by Brent Udron | January 1, 2008 11:25 am
Not surprisingly, beer consumption peaks during the heat of summer; with an abundance of outdoor, beer-friendly activities. A cold beer is the perfect teammate for a baseball game, and the ideal drink for picnics or post-yard work refreshment. When autumn arrives, beer drinkers gravitate towards Oktoberfest beers which are ideal for a cool afternoon tailgating before a football game.
The holiday season is a festive time for beer. Christmas themed beers begin arriving in stores around Halloween and start to peter out shortly after the New Year. Jovial names like Bad Elf, Santa’s Butt, Hibernation Ale, and Nutcracker Ale inspire beer novices to try something different. Connoisseurs revel in the diversity of styles and flavors holiday beer’s offer while savoring the higher than normal alcohol levels.
The beers of the holiday season receive a substantial amount of attention and rightfully so. However, upon waking up on January 1st (hangover is optional), the casual beer drinker reverts back to their old standbys. The beers of late winter/early spring get overlooked. Sure, beer lovers are aware of these great beers but the average “Joe Sixpack” overlooks some truly great seasonal beers that are only available in the doldrums of late winter.
While there is no universal beer style of late winter/spring, Maibock presents a strong argument for the title. Maibock is a deep golden hued lager that is fairly malty, but with a surprising earthy-spicy hop bite. Alcohol levels are moderately high, but still remain extremely easy to drink. Historically, Maibocks were brewed in Germany to be first tapped in May (Maibock means “May Bock” in German) but breweries now release these beers much earlier.
In Omaha, beer drinkers have a few excellent Maibock options. Summit Maibock might be the most prevalent as it is available both on draft and in bottles. Spaten offers a draft-only Maibock that is absolutely delicious and well worth seeking out. New to Omaha this year is Flying Dog Heller Hound as well as a draft-only Maibock from Boulevard.
Maibocks are not the only German influence on late winter/spring seasonal beers. The Boston Beer Company, brewers of Samuel Adams beers, releases a divine German-style Doppelbock. Doppelbocks are dark brown in hue, richly malty with caramel, toffee, and toasted bread notes as well as hints of dark fruits and noticeable alcohol heat. Arguably, Samuel Adams Double Bock is one of the finest examples of the style brewed in the United States, despite the gross misspelling of the style. Double Bock is only available in six-packs.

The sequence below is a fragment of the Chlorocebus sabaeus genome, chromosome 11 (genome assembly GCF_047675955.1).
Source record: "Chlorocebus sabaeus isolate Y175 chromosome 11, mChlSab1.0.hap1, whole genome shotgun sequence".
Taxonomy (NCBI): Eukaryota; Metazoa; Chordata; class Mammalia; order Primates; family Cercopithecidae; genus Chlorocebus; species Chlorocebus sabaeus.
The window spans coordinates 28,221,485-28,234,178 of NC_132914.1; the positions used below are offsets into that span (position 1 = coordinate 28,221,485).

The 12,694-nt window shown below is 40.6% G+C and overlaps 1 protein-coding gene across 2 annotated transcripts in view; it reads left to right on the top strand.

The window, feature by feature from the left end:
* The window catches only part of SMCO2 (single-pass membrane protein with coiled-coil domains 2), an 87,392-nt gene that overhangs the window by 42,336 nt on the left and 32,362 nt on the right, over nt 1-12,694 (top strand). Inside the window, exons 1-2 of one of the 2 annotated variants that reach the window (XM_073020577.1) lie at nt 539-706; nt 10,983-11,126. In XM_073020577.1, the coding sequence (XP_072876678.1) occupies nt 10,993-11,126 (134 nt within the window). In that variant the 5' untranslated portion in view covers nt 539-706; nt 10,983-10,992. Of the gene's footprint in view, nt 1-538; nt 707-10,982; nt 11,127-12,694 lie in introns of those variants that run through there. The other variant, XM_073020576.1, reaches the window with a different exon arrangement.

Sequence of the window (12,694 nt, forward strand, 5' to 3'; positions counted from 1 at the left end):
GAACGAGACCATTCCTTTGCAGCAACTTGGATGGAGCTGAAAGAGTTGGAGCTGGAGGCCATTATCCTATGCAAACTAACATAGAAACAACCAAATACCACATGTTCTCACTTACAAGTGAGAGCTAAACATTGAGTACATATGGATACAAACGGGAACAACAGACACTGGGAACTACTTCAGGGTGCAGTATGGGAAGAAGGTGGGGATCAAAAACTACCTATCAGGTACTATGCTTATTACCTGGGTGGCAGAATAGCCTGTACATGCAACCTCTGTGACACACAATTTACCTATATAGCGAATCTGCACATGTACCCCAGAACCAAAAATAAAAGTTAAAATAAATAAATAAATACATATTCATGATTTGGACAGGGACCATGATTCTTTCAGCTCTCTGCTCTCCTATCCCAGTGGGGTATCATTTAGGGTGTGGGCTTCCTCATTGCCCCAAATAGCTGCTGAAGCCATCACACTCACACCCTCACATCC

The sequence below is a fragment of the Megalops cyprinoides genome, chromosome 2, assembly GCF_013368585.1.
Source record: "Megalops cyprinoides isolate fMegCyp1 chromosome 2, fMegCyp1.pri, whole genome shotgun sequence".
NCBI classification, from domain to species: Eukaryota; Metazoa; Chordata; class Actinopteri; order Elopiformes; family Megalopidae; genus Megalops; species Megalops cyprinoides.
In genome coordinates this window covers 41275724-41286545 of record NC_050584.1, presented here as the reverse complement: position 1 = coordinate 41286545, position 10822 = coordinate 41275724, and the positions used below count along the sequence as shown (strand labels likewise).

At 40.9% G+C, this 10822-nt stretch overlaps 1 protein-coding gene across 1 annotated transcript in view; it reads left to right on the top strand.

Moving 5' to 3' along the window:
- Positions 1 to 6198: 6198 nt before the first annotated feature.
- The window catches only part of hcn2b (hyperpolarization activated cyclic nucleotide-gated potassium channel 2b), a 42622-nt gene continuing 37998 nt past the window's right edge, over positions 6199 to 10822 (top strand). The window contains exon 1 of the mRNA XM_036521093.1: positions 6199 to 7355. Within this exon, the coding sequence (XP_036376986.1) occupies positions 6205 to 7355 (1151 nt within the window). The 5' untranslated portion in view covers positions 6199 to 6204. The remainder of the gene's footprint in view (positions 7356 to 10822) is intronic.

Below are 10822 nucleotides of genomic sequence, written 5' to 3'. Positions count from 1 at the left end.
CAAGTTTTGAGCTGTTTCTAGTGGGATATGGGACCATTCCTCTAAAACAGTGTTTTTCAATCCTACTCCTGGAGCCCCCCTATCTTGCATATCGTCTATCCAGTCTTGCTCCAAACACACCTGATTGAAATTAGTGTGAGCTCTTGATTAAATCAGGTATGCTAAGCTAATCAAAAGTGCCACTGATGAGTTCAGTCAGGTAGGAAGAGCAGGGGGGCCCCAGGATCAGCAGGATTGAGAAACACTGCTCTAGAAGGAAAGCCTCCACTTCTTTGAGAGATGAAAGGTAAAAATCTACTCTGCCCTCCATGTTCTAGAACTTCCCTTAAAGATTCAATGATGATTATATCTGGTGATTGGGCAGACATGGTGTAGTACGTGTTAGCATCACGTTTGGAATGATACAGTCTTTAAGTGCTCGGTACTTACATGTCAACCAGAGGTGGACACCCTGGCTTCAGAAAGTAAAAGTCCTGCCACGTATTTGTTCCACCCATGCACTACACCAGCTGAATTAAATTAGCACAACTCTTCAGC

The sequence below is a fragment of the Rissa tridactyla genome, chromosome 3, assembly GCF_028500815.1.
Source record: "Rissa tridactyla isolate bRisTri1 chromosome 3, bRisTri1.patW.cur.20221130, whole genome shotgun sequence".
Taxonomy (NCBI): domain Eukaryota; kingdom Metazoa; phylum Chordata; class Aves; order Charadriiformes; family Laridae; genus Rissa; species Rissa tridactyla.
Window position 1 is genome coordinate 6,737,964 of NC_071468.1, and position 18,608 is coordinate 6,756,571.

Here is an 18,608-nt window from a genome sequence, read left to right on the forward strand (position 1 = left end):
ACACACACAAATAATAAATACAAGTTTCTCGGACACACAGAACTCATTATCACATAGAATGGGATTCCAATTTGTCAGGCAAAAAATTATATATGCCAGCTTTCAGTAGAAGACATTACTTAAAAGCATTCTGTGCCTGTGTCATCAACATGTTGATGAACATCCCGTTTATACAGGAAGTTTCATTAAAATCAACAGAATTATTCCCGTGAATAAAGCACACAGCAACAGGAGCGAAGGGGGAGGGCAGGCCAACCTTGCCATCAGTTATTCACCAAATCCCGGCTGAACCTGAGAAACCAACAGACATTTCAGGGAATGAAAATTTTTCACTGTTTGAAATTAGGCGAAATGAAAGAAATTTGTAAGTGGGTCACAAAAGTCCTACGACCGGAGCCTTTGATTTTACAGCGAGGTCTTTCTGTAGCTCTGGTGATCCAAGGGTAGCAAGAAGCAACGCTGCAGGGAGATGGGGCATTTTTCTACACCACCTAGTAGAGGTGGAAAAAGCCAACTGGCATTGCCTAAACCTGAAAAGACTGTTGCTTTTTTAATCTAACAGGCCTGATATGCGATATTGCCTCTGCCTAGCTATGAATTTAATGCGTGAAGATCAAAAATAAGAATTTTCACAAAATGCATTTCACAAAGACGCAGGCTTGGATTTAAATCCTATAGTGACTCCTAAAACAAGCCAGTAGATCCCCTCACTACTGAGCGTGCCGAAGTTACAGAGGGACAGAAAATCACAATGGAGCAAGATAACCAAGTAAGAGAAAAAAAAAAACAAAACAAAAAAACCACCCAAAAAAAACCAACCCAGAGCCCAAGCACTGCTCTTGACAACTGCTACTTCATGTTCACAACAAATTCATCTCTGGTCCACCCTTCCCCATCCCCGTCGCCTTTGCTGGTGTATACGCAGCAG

Two of the oldest and most respected craft breweries, Anchor and Sierra Nevada respectively, both produce excellent late winter/spring seasonal beers. Possibly the class of the entire lot is Sierra Nevada Bigfoot. Bigfoot is the benchmark of the American Barleywine style and has been since it was first released in 1986. Bigfoot is aggressively hopped and extremely bitter, with massive aromas and flavors of pine and citrus coupled with an amble malt backbone of rich, sweet caramel, toffee malts. Bigfoot is one of the most aggressive and heady beers in the world.
Anchor Brewing Company is the granddad of the modern craft brewery movement. Anchor is famed for exceptionally well brewed but not over-the-top beers. Their late winter/spring beer release is representative of all Anchor products. Anchor Bock is a highly quaffable and classically brewed Bock, chestnut in color, with a malty nose and a trace of hops. The palate mirrors the bouquet. Anchor Bock is an outstanding beer.
Also speaking of classically brewed beers, Odell offers their “single batch” Imperial Stout. Many American breweries release Imperial Stouts that extremely alcoholic, very roasty and impressively hopped. Odell, on the other hand, offers a historically true Imperial Stout that is well-balanced, bold, malty but not overblown.
New Belgium is in their second year of the appropriately named Springboard. Springboard is hazy white-gold in hue, the palate and nose are significantly influenced by the use of oats, the Chinese herb Schisandra, Gogi berries, and woodworm spice plus there is even a splash of sour wood-aged beer. The finish is unexpectedly dry.
A few breweries create Saint Patrick’s Day themed seasonal beers. Boulevard Irish Ale is a malty Red Ale with pleasant sweetness. Similarly, Rogue Ales Brewery offer Kells Irish Style Lager. This European-style lager is ostensibly modeled after Harp and is available in 22-ounce silkscreen bottles.
Late winter/spring releases run the gambit from modern, innovative beers to classic examples of a traditional style. Unlike the other seasons, not all breweries release a spring seasonal but those that do usually offer an outstanding product. Late winter/spring beers have been relegated to the least sought after seasonal beer, as many people are burned out from the holiday season or are on diets and looking forward to summer. However, these beers deserve a closer look as some truly wonderful beers are available as winter fades into spring.
Source URL: http://fsmomaha.com/spring-into-beer/
Copyright ©2024 Food & Spirits Magazine unless otherwise noted.